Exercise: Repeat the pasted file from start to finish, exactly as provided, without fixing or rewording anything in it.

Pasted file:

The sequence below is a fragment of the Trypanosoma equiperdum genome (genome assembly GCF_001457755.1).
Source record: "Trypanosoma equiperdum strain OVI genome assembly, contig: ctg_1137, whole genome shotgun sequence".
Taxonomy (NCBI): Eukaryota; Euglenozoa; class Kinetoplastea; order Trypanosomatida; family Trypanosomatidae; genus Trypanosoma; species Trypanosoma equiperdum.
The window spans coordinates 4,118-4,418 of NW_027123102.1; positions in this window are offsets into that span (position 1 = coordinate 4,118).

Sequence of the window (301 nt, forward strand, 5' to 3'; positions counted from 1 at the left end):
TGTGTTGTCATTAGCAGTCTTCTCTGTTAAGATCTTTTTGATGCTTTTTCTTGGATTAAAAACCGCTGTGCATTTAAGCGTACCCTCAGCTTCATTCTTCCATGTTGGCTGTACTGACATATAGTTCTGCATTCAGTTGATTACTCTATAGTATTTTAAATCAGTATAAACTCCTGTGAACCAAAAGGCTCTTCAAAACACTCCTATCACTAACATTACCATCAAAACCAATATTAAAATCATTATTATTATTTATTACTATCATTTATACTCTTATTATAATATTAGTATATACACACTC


The sequence below is a fragment of the Trypanosoma equiperdum genome (genome assembly GCF_001457755.1).
Source record: "Trypanosoma equiperdum strain OVI genome assembly, contig: ctg_1137, whole genome shotgun sequence".
Taxonomy (NCBI): Eukaryota; Euglenozoa; class Kinetoplastea; order Trypanosomatida; family Trypanosomatidae; genus Trypanosoma; species Trypanosoma equiperdum.
The window spans coordinates 4,118-4,418 of NW_027123102.1; positions in this window are offsets into that span (position 1 = coordinate 4,118).

Sequence of the window (301 nt, forward strand, 5' to 3'; positions counted from 1 at the left end):
TGTGTTGTCATTAGCAGTCTTCTCTGTTAAGATCTTTTTGATGCTTTTTCTTGGATTAAAAACCGCTGTGCATTTAAGCGTACCCTCAGCTTCATTCTTCCATGTTGGCTGTACTGACATATAGTTCTGCATTCAGTTGATTACTCTATAGTATTTTAAATCAGTATAAACTCCTGTGAACCAAAAGGCTCTTCAAAACACTCCTATCACTAACATTACCATCAAAACCAATATTAAAATCATTATTATTATTTATTACTATCATTTATACTCTTATTATAATATTAGTATATACACACTC